NEW YORK (Reuters) – For some, the female heist caper “Ocean’s 8” is a strike at the heart of male-dominated Hollywood. For others, it’s pure summer escapism, and for a (mostly male) minority it’s the worst idea ever.
The “Ocean’s 8” cast of Sandra Bullock, Cate Blanchett, Rihanna, Anne Hathaway, Mindy Kaling, Helena Bonham Carter, Sarah Paulson and rising star Awkwafina have four Oscars, two Emmys, nine Grammys and five Golden Globes between them.
Their spin-off version of the 2001 “Ocean’s Eleven” franchise starring George Clooney has raised the stakes for women seeking to reverse power dynamics in Hollywood.
The Warner Bros. movie, opening in U.S. theaters on Friday, tells of Debbie Ocean (Bullock), who upon her release from prison puts together a team of female crooks to steal a $150 million necklace during New York City’s annual Met Gala.
The film was conceived long before scores of sexual misconduct allegations against directors, filmmakers and actors roiled Hollywood and spurred a long-standing campaign for better paid and more visible roles for women.
“Warner Brothers made this movie before the whole movement,” Bullock said. “It wasn’t so much eight women, but they said this is a franchise that can keep going. What’s a fresh way of looking at the franchise? It’s with the ladies.”
The movie is expected to take a healthy $30-$40 million on its opening weekend in North America, according to box office analysts, despite mixed reviews and a social media backlash.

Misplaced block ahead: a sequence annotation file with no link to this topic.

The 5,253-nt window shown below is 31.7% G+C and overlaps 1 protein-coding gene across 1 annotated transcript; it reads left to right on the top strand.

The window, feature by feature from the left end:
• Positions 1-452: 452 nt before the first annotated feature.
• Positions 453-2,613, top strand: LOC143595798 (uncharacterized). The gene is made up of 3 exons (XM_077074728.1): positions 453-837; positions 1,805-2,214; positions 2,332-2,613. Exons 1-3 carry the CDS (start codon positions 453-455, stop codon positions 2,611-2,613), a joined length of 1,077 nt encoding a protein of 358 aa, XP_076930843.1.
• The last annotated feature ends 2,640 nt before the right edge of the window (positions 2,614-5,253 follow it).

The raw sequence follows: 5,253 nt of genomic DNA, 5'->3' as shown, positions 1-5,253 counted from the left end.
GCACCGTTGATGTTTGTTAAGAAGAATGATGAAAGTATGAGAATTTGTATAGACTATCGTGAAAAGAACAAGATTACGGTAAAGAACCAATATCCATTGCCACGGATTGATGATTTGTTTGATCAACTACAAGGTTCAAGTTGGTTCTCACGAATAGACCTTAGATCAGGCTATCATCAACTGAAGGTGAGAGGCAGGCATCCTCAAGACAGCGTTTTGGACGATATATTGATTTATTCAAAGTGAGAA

Trailers were met with derisory comments. “How to ruin a classic franchise,” wrote a user called Handsome Stalker on YouTube. “The feminists are taking over,” said user Jamie Vardy
Vulture film critic Emily Yoshidi said that although the movie was seen as “symbolic balm for all the ills of a male-dominated Hollywood,” the finished version “doesn’t feel like much more than a thrown bone.”
Variety’s Owen Gleiberman, by contrast, called it “a gender-flipped sequel that not only works just fine, but renders the whole novelty of the concept a borderline irrelevance.”
Hathaway said she hopes gender politics will not distract audiences.
“The fact that eight women are starring together in a movie feels very big – because it is – and powerful and in some ways political. But the movie is a comedy… And it’s stylish and spirited,” she said.
Working with an all-female cast certainly made an impact on the seasoned actresses. Kaling called the experience “surprising.” Paulson described it as “fun” and Hathaway said it was “about time.”
Reporting by Alicia Powell in New York and Jill Serjeant in Los Angeles; Editing by Michael Perry